(7) Indiana (11-11)
The .500 Pacers have to be one of the most disappointing teams to start the season, especially after shaking up their roster and coaching staff this off-season. Indiana isn’t exactly going to draw top level free agents, either, so the Pacers will have to build from within. To me, that may mean moving on from first-year coach Nate McMillan if he can’t show tangible improvement the rest of the year.
(6) Miami (7-15)
Like Dallas, Miami is a well-run franchise looking at a rare top 5 draft pick to build around. The reason I have Miami ranked as a worse situation is because their star players Goran Dragic and Hassan Whiteside are already 30 and 27, respectively (compared to the 24-year-old Harrison Barnes). If the Heat blow it up and commit to a rebuild, that should mean trading Dragic for whatever he’s worth these days. On the bright side, the Heat have a good coach and organization in place.
(5) N.Y. Knicks (12-10)
No, Derrick Rose, the Knicks are not a “super team.” On the plus side, they’d make the playoffs right now, and have a foundational young piece in Kristaps Porzingis. However, they have two clouds hanging over their heads right now: Derrick Rose and Phil Jackson. The team made a bold gambit for Rose, but cooler heads would probably let him walk as a free agent. As for Jackson, he’s gone from savior to a distraction, looking more and more like a relic from the bygone past with every passing year.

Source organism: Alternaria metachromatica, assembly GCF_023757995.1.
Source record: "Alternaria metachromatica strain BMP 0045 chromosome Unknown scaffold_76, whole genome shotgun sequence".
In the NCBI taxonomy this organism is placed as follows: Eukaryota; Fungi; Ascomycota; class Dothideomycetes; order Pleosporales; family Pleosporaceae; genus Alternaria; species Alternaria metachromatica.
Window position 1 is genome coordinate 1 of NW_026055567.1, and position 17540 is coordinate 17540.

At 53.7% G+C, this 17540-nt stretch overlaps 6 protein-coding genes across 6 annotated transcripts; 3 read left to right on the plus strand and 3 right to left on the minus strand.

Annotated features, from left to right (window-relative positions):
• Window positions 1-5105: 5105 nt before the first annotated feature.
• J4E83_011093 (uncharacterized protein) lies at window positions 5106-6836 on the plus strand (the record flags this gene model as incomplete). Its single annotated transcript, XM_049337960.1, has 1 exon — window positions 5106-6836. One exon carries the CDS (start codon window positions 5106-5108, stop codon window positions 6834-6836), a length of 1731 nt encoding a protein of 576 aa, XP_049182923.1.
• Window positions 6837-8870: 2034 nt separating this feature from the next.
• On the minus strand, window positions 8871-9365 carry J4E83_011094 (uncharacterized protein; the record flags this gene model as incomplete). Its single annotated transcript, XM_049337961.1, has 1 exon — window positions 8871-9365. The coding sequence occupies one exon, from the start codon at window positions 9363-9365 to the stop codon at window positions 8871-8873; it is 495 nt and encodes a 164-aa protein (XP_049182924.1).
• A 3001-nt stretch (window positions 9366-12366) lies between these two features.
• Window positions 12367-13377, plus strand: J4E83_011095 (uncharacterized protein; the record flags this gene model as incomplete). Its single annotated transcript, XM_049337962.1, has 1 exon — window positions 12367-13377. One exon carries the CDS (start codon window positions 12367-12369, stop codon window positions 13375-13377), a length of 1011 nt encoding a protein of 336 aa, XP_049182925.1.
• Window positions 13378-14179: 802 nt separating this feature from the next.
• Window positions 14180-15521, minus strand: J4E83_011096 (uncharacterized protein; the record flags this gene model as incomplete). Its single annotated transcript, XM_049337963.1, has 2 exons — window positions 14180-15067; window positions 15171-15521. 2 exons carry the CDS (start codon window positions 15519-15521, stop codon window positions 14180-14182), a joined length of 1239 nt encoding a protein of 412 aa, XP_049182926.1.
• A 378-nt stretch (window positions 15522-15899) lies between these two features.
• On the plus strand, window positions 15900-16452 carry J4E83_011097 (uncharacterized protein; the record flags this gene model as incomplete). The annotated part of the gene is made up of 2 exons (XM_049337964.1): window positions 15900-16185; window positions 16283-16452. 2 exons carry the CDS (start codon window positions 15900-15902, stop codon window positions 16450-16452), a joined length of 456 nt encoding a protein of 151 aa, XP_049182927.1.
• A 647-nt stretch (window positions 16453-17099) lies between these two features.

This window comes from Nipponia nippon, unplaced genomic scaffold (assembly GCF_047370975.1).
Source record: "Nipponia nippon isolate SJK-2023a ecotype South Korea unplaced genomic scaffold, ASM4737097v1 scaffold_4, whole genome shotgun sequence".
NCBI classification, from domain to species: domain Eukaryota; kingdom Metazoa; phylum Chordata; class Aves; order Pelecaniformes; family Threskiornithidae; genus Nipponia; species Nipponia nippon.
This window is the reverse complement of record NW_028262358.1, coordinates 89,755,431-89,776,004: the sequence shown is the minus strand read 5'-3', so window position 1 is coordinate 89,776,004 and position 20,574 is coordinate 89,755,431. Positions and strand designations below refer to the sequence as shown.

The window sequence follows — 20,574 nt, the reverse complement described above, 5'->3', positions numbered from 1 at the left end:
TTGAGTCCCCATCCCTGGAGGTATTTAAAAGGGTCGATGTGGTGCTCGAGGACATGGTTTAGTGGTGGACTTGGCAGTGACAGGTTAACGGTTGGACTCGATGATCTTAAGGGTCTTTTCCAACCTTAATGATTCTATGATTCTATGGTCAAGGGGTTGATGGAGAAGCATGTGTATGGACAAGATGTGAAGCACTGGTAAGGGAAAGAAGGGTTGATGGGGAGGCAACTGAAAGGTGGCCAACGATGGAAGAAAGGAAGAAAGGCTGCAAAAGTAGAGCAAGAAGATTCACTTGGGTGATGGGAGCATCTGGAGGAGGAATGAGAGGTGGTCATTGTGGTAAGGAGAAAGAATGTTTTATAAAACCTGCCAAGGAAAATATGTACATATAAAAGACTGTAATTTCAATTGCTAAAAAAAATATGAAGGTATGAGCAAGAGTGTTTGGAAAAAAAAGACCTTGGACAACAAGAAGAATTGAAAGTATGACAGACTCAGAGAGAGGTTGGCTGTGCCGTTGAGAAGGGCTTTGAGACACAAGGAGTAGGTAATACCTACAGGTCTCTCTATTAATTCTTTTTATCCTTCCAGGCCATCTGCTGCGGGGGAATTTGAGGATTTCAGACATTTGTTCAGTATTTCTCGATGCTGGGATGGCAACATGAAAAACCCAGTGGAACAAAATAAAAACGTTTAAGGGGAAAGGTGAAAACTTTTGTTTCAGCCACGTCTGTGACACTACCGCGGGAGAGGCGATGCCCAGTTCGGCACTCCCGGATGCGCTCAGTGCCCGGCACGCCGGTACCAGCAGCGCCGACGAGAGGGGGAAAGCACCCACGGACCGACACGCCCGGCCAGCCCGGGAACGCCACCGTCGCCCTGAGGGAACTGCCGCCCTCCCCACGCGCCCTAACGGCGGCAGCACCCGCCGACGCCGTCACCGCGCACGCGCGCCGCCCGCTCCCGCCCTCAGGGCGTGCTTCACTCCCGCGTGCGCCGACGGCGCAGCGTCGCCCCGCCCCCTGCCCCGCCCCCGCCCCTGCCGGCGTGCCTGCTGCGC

(4) Phoenix (6-16)
The Suns have a lot of young pieces, but it’s difficult to call any of them future superstars, with the possible exception of Devin Booker. Their expensive lead guard Eric Bledsoe is already 27, which means he will have slowed down by the time young bigs Marquese Chriss and Dragan Bender resemble good NBA players. Trading Bledsoe (or Brandon Knight, if possible) would probably be a smart play, but would extend their rebuild by another few years. That’s a long time to build considering there’s no guarantee those young bigs turn out to be worth the wait.
(3) Sacramento (8-13)
Presumably, people may be surprised that the perpetual trainwreck Kings don’t rank higher. Not too surprisingly, they’re stuck in another below-average season, with the playoffs and a top 3 lottery pick equally far away. However, they at least have a clear choice to make this season: trade Boogie or not? It may be hard to get back fair value for Cousins, but it would at least signify the start of a new era. If they can somehow land another foundational young piece to build around as a result, they probably have to take it.
(2) Denver (8-15)
On paper, the Nuggets are in a much better situation than the Kings. They have a boatload of young talent to build around. The problem, though is: are any of those young players stars? Jamal Murray looks promising, but Emmanuel Mudiay‘s lack of development is troubling. Worse yet, I’m not sure those two guards will fit together down the road anyway. Somehow, the Nuggets need to bundle together all their mid-value pieces into a star or two, but that’s never as easy as it sounds.
(1) Orlando: (10-13)
Rob Hennigan may look like a great GM if you were casting a movie, but in real life, he could be one of the worst in recent memory. He collected a hodgepodge roster of underwhelming draft picks and overrated veterans like Serge Ibaka, Jeff Green, and Bismack Biyombo, which predictably hasn’t worked out. Worse yet, you have nothing to build around for the future. The best bet for a new GM may be letting those mistakes like Ibaka and Green walk in free agency, in order to allow Aaron Gordon to slide back into his more natural PF role; after all, he’s the only player on the roster resembling a future star.